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We Talked to Denmark's Muslim Leaders about the Copenhagen Shootings

"Some of our friends have asked me if they should be concerned for their safety. Frankly, I don't know what to tell them."

af Polina Bachlakova
16 februar 2015, 4:07pm

Text: Muslims and Jews refuse to be enemies. Photo by Nicole Leblanc.

This past weekend, Denmark was shocked by two shootings that played out over 24 hours in Copenhagen. Even before the gunman's background and history were confirmed, there was speculation that the attacks were politically motivated—as in, radical Islam was immediately pegged as the root of the attack by many. Some politicians have managed to keep the blame more neutral - Danish PM Helle Thorning-Schmidt referred to the cause of the attack as a 'dark ideology' - but unfortunately, other politicians were quick to spout anti-Islamic sentiments in ridiculously accusatory and violent social media updates. In light of this, we thought we'd check in with a few of Denmark's Muslim organizations to hear what they think about the weekend's events.

Oussama El-Saadi. Image via Facebook.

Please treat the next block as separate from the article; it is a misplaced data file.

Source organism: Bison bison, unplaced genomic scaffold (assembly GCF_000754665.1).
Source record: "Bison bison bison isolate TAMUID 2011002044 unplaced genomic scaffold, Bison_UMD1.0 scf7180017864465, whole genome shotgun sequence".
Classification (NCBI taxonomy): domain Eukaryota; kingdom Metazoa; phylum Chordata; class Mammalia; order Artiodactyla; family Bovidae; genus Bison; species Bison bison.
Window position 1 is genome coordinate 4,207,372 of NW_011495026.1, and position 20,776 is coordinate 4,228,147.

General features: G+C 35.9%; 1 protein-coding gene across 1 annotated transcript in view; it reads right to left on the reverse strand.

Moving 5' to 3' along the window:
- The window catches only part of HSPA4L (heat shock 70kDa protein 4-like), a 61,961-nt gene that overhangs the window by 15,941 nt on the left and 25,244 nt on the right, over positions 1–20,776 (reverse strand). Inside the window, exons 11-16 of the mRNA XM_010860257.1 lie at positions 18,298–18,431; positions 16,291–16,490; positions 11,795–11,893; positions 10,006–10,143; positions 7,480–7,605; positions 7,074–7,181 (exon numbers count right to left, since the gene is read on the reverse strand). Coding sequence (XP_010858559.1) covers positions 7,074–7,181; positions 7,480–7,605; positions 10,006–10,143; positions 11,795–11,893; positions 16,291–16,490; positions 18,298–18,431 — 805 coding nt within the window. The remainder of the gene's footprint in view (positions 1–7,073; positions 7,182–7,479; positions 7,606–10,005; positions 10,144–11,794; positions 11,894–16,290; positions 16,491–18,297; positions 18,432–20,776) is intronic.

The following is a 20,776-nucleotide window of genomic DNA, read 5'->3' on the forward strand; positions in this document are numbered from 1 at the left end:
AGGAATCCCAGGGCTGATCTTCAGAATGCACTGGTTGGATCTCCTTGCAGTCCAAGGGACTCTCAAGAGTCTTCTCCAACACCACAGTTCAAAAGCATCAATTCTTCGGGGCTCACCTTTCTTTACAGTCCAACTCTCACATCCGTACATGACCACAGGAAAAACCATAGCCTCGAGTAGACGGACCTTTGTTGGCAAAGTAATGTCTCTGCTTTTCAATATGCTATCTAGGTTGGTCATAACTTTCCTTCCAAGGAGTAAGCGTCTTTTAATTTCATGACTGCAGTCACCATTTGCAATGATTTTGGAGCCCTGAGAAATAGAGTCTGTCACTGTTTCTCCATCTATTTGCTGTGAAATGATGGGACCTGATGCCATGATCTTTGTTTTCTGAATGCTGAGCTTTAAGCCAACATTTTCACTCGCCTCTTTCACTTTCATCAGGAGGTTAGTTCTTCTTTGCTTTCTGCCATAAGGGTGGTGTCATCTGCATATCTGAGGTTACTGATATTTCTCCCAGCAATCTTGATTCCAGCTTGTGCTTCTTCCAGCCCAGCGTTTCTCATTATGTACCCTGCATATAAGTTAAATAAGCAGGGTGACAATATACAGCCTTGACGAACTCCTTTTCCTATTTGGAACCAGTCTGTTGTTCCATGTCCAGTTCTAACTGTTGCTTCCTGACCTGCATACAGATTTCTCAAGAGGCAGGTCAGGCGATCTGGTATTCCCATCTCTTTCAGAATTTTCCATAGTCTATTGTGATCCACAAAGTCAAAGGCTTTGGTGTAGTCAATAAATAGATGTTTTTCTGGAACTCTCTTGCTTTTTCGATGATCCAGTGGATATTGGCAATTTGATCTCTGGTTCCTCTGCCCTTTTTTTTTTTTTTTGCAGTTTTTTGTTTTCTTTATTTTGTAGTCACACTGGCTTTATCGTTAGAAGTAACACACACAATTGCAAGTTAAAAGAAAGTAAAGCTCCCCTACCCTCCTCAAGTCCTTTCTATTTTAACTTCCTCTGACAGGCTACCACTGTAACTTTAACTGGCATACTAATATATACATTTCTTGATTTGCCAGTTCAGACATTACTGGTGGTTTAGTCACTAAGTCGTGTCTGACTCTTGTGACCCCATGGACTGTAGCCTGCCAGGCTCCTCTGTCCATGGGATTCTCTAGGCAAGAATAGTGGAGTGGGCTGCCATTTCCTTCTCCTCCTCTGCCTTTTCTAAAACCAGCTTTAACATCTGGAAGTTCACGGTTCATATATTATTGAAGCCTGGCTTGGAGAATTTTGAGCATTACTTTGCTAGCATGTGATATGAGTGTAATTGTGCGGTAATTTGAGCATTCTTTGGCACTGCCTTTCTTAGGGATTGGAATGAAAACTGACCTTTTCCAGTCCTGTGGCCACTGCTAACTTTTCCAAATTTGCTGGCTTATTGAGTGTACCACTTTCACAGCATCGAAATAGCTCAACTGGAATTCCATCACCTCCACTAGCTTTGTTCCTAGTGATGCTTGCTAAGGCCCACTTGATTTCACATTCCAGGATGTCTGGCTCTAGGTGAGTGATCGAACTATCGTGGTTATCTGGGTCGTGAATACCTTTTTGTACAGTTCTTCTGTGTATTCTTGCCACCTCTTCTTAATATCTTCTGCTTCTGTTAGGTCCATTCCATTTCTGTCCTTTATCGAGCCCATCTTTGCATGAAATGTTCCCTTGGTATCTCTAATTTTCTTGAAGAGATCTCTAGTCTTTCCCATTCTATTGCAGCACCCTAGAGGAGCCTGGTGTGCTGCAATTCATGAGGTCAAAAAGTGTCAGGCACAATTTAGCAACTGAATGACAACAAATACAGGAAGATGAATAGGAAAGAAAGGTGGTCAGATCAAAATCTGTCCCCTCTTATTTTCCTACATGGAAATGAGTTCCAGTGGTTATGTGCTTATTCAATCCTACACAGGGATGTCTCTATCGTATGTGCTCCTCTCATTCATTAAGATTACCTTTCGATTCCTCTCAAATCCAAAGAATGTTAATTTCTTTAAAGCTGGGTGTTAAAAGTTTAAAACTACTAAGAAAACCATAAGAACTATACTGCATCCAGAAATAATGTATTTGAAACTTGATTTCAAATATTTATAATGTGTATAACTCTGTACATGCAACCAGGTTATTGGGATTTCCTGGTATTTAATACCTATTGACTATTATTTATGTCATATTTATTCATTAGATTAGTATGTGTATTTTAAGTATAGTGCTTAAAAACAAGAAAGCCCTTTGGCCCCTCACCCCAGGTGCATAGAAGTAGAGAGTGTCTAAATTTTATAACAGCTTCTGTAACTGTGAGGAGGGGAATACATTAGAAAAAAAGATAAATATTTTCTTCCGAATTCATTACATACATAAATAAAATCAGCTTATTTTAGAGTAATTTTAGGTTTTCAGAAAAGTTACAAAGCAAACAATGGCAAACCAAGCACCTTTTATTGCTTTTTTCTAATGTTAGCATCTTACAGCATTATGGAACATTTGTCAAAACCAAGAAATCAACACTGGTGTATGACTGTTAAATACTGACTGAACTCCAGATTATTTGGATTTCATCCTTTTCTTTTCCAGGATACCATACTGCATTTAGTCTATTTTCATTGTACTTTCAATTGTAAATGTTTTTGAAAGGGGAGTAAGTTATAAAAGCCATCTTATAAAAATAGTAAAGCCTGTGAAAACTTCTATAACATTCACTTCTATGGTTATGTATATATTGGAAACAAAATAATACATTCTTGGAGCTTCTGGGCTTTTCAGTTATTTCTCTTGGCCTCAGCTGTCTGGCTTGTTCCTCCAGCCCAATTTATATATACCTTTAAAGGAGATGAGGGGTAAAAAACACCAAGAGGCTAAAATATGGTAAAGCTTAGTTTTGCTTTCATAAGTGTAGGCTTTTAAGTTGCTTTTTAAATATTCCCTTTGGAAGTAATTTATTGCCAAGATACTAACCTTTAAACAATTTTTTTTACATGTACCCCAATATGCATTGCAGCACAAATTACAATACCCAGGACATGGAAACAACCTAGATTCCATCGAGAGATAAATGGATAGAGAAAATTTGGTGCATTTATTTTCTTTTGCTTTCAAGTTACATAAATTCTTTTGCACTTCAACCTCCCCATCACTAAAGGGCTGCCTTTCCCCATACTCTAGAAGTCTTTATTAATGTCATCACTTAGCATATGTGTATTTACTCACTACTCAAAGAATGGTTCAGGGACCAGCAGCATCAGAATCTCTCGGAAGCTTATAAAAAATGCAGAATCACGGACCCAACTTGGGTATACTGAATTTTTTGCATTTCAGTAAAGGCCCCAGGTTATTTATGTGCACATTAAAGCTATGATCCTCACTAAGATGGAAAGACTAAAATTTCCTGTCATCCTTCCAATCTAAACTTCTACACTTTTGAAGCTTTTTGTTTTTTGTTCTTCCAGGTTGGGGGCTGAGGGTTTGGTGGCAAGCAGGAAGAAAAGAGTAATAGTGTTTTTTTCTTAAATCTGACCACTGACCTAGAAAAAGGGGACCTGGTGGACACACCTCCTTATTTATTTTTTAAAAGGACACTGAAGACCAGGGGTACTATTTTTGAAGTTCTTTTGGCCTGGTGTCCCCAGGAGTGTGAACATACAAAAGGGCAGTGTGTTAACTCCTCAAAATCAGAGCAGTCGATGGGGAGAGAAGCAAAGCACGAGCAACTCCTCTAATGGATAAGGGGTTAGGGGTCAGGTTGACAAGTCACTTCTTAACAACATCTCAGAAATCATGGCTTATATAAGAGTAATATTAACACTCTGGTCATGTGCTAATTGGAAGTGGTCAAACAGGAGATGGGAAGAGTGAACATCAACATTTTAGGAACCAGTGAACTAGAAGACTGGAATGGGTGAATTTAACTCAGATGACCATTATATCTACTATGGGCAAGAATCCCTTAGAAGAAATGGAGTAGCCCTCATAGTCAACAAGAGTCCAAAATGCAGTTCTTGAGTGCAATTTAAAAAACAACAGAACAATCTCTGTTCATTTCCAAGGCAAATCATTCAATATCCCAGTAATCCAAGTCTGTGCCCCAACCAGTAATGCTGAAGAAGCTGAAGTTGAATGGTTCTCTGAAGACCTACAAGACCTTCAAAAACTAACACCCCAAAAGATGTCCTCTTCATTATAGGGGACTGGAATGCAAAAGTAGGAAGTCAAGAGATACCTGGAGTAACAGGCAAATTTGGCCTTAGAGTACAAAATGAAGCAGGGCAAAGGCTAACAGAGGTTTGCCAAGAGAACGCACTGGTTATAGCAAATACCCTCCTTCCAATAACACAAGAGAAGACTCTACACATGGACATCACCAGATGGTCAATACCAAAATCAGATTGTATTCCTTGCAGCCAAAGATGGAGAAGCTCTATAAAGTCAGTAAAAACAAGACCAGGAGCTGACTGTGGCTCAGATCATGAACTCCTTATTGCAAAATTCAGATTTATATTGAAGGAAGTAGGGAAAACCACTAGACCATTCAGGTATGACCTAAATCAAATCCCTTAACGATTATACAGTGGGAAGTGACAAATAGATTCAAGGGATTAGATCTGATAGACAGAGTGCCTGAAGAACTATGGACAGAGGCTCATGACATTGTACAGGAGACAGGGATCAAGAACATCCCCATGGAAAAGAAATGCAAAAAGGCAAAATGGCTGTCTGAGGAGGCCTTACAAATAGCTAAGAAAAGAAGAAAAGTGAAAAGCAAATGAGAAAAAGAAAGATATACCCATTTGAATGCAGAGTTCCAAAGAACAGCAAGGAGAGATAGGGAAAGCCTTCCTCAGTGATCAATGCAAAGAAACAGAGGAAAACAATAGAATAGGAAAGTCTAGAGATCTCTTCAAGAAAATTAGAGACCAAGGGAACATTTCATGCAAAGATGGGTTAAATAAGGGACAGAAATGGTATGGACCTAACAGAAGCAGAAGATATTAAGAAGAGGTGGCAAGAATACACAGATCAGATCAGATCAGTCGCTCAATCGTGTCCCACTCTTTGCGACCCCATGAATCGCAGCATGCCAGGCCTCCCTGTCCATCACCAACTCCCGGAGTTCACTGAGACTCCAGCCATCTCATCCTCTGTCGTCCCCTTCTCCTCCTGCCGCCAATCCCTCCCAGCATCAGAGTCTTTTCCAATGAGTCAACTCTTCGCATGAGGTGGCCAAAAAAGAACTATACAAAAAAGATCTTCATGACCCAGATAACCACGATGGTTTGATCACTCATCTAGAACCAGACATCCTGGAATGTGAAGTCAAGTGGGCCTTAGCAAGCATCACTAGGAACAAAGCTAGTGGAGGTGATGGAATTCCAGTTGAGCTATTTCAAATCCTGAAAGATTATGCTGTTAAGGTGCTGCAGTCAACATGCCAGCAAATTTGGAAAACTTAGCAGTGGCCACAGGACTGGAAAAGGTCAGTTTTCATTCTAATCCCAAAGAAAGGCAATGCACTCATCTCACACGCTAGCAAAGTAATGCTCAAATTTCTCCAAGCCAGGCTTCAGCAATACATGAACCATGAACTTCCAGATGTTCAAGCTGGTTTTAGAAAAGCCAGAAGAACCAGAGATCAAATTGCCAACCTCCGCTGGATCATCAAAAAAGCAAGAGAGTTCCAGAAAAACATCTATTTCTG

Grimhøjmoskeen

Grimhøjmoskeen's been under media scrutiny last year for openly declaring its support of the Islamic State, calling for the destruction of the Jews and supposedly preaching a very radical version of Islam in general. In fact, it's even been pegged as a 'haven for Danish jihadists'. However, they've recently received cautious praise for warning the youth about traveling to Syria. We talked to their leader, Oussama El-Saadi, to get his perspective on the shootings.

VICE: Do you feel that Muslims are being scapegoated for these attacks?
Oussama El-Saadi: I think that every time something like this happens, people look at Muslims as if it's them doing these acts of terror or violence. The picture has been painted that Muslims are the ones doing these kinds of things.